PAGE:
news


Ofcom to force feed localised fibre diet

It’s a new week, and therefore time for a new Ofcom consultation. This time the UK watchdog will be trying to understand whether it is feasible to hyper-localise regulations to encourage full-fibre networks.

While it might seem like a logical approach to dealing with an issue which is incredibly varied, the complexities have the potential to be quite staggering. Ofcom has previously commented on the difficulties in trying to force change onto the telcos, but this was a one size fits all approach; nuances depending on individual localities will most certainly test the competence, drive and patience of the team.

“Ofcom’s latest consultation underlines the importance of flexible rules when it comes to fibre infrastructure,” said Adrian Baschnonga, EY’s Telecoms Lead Analyst. “Levels of competition and willingness to invest vary by geography – and a more nuanced appraisal of the UK’s infrastructure landscape will play a key role in the regulation of fibre in years to come.”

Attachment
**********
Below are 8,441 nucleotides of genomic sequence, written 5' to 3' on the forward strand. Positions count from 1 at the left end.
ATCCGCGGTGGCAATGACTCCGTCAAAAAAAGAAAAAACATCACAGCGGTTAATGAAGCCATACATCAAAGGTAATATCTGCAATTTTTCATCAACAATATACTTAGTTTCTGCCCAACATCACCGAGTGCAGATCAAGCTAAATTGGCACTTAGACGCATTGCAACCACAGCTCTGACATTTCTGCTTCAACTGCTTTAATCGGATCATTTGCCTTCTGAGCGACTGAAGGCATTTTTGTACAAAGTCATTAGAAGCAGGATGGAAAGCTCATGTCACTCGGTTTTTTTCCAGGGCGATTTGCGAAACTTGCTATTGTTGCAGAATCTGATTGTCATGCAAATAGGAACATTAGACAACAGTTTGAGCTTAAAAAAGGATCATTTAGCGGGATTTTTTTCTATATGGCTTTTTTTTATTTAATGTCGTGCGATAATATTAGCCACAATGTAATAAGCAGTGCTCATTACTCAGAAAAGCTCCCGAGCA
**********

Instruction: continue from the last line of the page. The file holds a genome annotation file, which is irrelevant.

In theory, the idea is a simple one. Regions will be placed into three categories, and the level of regulation will depend on the progress which has been made already. Those areas where fibre penetration is seemingly progressing steadily, i.e. the more commercially attractive areas, will feel the grace of deregulation, while on the opposite end of the scale, the more rural areas, rules will be firmed up to encourage investment.

The initial consultation will take place over the next couple of months, timetabled to finish next Spring, with the ambition of outlining the remedies by the Autumn and implementing during 2021.

The idea itself is of course a sensible one, even in a market as small as the UK the demands are quite varied, through implementation might be a lot more difficult. Telcos are anything but flexible in their approach to business, with changes being welcomed like man-flu.

  • Cable Next-Gen Technologies & Strategies


Leave a comment

Your email address will not be published. Required fields are marked *

This site uses Akismet to reduce spam. Learn how your comment data is processed.

Polls

Should privacy be treated as a right to protect stringently, or a commodity for users to trade for benefits?

Loading ... Loading ...